That Feeling When You're Little Brother Isn't Little Anymore

My little brother has always been my mini sidekick, constant playmate, biggest nuisance, favorite person to baby, and a source of comfort. Being five years older than my brother has always placed me in the role of being the wiser, more protective sibling. I have always considered it my job to be a good role model for him to look up to.

Turns out, however, that it’s now me who’s looking up to my younger brother—both literally and figuratively.

It both breaks my heart and makes me overwhelmingly proud to watch my little brother become a man before my eyes. He is just about to finish his first year of high school, and is about a head taller and a million times wiser than I was at his age. He just got his first girlfriend, is taking puberty like a champ, juggles his sports and schoolwork and friends successfully, and takes the bus home every day. He’s smart and independent, and most importantly, he’s kind.

And yet, even though my brother is doing well by all means, and is turning out a be a pretty great person in general, I find myself wanted to butt in and fix things for him. I still want to help him on all of his homework, even if he doesn’t need it. I want to intercept whenever he’s in an argument with my parents. I want to yell at his coaches when I feel like he didn’t get fair playing time. I want to be able to make sure he’s making smart decisions when he’s with his friends, that he won’t bully others, and that he’ll be able to find healthy ways to cope with his stress. I want to still be the protective older sister.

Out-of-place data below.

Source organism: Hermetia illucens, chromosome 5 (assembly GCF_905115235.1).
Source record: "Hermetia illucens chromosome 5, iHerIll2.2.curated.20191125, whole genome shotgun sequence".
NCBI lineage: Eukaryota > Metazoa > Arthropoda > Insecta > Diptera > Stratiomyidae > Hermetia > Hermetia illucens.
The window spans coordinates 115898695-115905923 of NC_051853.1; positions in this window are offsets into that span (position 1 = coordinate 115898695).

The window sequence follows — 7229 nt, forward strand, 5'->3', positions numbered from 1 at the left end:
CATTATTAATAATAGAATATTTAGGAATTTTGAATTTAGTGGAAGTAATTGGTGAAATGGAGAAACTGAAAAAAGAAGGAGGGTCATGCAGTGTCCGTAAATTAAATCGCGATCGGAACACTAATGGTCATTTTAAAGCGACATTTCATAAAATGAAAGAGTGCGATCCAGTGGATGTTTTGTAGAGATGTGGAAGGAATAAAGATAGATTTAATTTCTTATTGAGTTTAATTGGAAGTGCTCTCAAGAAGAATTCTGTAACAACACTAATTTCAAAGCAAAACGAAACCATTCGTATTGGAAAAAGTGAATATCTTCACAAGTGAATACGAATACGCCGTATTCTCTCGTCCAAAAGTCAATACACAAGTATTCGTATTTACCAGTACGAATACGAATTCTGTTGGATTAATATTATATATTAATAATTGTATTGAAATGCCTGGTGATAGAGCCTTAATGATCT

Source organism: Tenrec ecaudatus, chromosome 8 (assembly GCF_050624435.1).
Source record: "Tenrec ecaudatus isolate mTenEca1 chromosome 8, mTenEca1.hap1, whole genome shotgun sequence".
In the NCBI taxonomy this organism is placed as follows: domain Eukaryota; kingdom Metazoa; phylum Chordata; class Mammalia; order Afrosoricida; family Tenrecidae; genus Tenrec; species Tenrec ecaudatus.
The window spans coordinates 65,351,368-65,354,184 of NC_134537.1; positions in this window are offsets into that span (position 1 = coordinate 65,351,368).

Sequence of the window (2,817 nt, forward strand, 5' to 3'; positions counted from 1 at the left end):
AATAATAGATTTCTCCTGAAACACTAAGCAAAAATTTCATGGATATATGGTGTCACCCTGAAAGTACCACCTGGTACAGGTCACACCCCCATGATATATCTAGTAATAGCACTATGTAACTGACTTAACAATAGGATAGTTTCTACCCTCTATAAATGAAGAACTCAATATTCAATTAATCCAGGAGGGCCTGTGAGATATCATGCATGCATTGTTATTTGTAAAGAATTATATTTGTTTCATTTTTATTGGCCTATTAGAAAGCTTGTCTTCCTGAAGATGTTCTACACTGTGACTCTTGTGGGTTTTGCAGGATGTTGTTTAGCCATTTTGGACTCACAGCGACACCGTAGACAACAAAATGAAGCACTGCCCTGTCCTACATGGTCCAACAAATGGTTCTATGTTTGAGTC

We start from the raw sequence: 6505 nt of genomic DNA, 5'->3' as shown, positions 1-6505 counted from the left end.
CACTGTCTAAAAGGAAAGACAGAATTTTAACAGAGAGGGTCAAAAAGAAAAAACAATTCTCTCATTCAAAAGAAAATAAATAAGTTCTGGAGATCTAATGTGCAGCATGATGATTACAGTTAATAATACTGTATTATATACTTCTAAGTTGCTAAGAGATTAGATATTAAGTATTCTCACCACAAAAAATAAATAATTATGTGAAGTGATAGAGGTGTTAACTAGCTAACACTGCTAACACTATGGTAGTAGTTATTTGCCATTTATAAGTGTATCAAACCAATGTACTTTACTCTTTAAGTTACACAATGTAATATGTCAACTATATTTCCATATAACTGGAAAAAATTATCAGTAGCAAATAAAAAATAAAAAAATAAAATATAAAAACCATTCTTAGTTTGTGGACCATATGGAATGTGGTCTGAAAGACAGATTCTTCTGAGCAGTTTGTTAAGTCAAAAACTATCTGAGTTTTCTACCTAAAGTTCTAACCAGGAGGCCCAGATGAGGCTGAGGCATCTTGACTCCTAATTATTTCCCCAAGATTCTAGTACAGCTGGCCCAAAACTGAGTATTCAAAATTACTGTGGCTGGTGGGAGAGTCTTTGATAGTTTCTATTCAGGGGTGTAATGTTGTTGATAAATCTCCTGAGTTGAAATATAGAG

But I think I have realized that although I will always be the protective older sister, the ways I need to be there for my little brother have changed. The time for me to pick him up when he’s fallen on the playground is over. I can’t be next to him at school anymore, when he’s making tough choices, and I can’t help him deal with all of the adversity and consequences he’s bound to face.

It’s not my job anymore, though, to do those things for him. Instead, it’s my time to change as well and to not just be the “big sister,” but a best friend and a confidant. It’s my turn to not only be a role model for him but to encourage him to become someone that I can look up to, as well.

It’s a little scary when you see that your little brother is suddenly old enough to date, is a lot taller than you, and is entering a phase in which he’ll have to face a lot of challenges that come with young adulthood. Brother-sister dynamics are especially interesting to navigate during this time of change—it would be my worst nightmare to see my brother turn into the kind of guy I hate being around. And even though so much has changed, and will change, I know he’s still the same goofy and cute kid and is now not only my little brother but also my very best friend.